Two different known masses at rest on a frictionless surface are connected by a rope. A known force F is applied horizontally to mass 2 so that the boxes begin to accelerate in that direction. The acceleration of both masses together is given by a=F/(m1+m2) (I think they can be considered the same object because of the rope and the lack of friction). The only horizontal force acting on mass 1 is the pull coming from the tension in the rope. Therefore the tension T is given by T=m1*F/(m1+m2) (again, the acceleration is the same because of the rope and the lack of friction, I think).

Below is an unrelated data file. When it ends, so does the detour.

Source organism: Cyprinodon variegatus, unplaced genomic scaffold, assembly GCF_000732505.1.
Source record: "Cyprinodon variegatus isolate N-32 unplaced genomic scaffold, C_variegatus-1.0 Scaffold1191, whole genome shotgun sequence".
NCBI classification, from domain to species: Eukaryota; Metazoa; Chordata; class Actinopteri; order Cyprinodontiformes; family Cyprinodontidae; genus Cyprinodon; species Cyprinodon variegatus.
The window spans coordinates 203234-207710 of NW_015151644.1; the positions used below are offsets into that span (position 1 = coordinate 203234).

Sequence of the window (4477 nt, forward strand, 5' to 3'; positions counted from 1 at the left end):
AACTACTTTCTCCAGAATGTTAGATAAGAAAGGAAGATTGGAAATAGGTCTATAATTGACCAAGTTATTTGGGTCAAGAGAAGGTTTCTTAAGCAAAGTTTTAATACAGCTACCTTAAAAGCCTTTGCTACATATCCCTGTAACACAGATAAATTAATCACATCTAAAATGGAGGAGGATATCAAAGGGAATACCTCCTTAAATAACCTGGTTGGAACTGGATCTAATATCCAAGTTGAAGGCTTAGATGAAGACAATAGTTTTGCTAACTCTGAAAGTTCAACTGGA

Intuitively, this makes absolutely no sense to me, because the tension in the rope ends up being less than the force acting on mass 2. What's going on? Are you supposed to not count both masses in the calculation of acceleration? If so, why?